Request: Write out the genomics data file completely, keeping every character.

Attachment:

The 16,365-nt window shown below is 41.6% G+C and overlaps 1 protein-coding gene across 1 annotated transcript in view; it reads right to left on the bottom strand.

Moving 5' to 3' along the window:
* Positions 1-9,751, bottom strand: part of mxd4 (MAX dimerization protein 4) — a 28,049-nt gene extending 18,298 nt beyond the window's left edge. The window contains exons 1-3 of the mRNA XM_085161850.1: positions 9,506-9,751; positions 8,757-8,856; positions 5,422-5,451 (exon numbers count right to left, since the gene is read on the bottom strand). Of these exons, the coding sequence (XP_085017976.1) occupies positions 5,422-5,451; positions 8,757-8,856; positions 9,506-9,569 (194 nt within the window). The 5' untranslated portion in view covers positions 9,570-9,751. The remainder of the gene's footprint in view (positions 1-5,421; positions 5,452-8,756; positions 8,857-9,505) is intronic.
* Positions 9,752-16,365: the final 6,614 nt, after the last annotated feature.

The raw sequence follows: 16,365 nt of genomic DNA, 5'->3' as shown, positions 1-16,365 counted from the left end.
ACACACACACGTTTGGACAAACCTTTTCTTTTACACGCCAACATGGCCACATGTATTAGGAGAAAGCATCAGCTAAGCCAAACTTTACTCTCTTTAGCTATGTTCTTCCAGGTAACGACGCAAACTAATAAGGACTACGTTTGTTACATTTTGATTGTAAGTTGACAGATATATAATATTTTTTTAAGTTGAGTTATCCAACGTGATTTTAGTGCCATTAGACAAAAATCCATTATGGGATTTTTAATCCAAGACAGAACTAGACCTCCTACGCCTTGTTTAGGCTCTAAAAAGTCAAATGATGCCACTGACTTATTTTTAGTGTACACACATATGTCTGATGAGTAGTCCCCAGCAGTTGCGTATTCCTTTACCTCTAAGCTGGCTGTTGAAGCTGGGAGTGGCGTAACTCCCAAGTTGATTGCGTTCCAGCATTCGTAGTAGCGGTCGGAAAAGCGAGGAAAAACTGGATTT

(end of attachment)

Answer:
The 16,365-nt window shown below is 41.6% G+C and overlaps 1 protein-coding gene across 1 annotated transcript in view; it reads right to left on the bottom strand.

Moving 5' to 3' along the window:
* Positions 1-9,751, bottom strand: part of mxd4 (MAX dimerization protein 4) — a 28,049-nt gene extending 18,298 nt beyond the window's left edge. The window contains exons 1-3 of the mRNA XM_085161850.1: positions 9,506-9,751; positions 8,757-8,856; positions 5,422-5,451 (exon numbers count right to left, since the gene is read on the bottom strand). Of these exons, the coding sequence (XP_085017976.1) occupies positions 5,422-5,451; positions 8,757-8,856; positions 9,506-9,569 (194 nt within the window). The 5' untranslated portion in view covers positions 9,570-9,751. The remainder of the gene's footprint in view (positions 1-5,421; positions 5,452-8,756; positions 8,857-9,505) is intronic.
* Positions 9,752-16,365: the final 6,614 nt, after the last annotated feature.

The raw sequence follows: 16,365 nt of genomic DNA, 5'->3' as shown, positions 1-16,365 counted from the left end.
ACACACACACGTTTGGACAAACCTTTTCTTTTACACGCCAACATGGCCACATGTATTAGGAGAAAGCATCAGCTAAGCCAAACTTTACTCTCTTTAGCTATGTTCTTCCAGGTAACGACGCAAACTAATAAGGACTACGTTTGTTACATTTTGATTGTAAGTTGACAGATATATAATATTTTTTTAAGTTGAGTTATCCAACGTGATTTTAGTGCCATTAGACAAAAATCCATTATGGGATTTTTAATCCAAGACAGAACTAGACCTCCTACGCCTTGTTTAGGCTCTAAAAAGTCAAATGATGCCACTGACTTATTTTTAGTGTACACACATATGTCTGATGAGTAGTCCCCAGCAGTTGCGTATTCCTTTACCTCTAAGCTGGCTGTTGAAGCTGGGAGTGGCGTAACTCCCAAGTTGATTGCGTTCCAGCATTCGTAGTAGCGGTCGGAAAAGCGAGGAAAAACTGGATTT